The SoMi Paradigm
The SoMi paradigm measures social mindfulness under the logic of having to choose between a unique and a multiplied product (Van Lange & Van Doesum, 2015). So far, all research on social mindfulness has been using this paradigm.
In a dyadic setting (the participant and someone else), participants are asked to choose one of the products that are shown on a computer screen: ‘What if each of you could take one of these products?’ Depending on the design of the experiment, the usual instruction is that they are the first to choose, followed by the other. The ratio of products to choose from varies between one unique versus two identical (i.e., multiplied), and one unique versus three identical products. Control trials offer two versus two or three identical products. The paradigm consists of 24 trials in total, divided over 12 experimental and 12 control trials, using 12 separate categories of products. The 24 trials are offered in fully randomized order, with the products randomly placed on a horizontal line. Each category of products is used twice, divided over the trials in such a way that all products are part of an experimental as well of a control trial; if it is offered once in a 3- structure, it will also be part of a 4-structure. Social mindfulness is calculated as the proportion of socially mindful choices in the experimental trials (0–1) (taken from Van Lange & Van Doesum, 2015, p. 20).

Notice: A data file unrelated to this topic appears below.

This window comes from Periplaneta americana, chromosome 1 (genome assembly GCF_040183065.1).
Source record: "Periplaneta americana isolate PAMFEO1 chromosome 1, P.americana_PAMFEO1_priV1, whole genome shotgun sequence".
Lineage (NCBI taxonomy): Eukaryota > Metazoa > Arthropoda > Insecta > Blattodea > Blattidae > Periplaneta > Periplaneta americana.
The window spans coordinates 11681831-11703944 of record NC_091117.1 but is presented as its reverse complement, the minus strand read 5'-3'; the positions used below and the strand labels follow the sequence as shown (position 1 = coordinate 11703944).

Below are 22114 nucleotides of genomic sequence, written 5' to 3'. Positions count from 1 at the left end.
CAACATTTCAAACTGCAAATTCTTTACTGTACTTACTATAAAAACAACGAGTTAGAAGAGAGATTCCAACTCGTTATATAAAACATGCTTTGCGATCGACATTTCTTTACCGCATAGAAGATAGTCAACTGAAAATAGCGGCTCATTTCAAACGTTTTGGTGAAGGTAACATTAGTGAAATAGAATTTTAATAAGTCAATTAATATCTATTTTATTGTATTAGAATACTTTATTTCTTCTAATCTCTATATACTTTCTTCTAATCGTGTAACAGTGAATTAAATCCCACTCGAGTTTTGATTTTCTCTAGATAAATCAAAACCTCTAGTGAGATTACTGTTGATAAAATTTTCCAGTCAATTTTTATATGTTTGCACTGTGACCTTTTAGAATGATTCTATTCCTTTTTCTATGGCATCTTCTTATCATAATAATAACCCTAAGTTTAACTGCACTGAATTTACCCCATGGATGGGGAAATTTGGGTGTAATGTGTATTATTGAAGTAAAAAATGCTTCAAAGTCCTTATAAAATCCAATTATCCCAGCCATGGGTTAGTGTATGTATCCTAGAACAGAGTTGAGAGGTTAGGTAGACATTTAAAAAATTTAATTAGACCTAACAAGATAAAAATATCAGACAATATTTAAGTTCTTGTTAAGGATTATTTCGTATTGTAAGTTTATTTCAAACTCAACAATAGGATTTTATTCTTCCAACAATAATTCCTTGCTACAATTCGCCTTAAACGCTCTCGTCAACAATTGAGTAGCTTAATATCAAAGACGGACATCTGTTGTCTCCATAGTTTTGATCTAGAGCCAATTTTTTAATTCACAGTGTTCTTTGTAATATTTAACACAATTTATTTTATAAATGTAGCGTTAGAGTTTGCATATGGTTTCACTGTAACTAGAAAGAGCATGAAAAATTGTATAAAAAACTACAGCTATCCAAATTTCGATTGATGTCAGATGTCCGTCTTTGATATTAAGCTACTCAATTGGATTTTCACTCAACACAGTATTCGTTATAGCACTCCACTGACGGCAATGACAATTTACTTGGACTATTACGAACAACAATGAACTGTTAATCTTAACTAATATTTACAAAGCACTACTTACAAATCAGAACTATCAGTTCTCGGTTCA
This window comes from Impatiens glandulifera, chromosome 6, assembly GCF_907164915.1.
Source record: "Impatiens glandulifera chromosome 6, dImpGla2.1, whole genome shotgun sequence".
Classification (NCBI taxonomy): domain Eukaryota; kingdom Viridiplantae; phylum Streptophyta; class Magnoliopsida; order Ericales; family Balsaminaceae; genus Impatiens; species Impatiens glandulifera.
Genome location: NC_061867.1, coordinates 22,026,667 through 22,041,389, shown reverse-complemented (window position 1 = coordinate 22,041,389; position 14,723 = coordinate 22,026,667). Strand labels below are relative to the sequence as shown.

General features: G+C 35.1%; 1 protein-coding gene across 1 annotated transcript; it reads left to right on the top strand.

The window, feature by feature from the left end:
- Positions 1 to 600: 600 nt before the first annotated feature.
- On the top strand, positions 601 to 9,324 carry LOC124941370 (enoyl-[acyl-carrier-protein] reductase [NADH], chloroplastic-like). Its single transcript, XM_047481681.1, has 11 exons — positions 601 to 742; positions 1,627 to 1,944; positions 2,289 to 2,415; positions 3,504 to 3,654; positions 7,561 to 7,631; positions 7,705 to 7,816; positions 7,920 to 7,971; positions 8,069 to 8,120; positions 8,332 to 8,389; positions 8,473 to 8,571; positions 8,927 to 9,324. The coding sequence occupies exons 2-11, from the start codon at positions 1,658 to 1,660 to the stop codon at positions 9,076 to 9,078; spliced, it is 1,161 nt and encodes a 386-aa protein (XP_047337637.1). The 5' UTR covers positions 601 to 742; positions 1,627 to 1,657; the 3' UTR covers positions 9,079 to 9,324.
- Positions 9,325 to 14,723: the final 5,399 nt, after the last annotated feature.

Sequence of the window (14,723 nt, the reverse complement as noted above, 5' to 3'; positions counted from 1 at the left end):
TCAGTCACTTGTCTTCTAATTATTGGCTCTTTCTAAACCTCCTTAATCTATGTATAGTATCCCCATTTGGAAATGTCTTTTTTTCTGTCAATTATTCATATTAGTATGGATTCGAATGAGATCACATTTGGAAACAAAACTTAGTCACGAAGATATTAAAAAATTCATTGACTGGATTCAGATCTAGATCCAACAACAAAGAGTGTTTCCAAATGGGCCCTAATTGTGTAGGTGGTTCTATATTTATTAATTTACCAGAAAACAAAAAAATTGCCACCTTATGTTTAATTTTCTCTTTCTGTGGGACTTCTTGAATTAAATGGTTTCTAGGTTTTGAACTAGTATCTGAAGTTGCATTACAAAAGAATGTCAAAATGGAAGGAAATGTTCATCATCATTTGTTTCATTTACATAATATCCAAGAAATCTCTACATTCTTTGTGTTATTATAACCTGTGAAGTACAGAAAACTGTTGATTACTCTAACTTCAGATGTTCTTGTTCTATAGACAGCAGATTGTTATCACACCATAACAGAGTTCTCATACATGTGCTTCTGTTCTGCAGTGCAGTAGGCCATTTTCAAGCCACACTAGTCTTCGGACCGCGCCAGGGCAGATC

Instructions preceding the task can be adapted to the research question. Typical instructions are:
Example trials (experimental, control):
Here you can download a zip-file with pictures (jpeg-format) of products to build the paradigm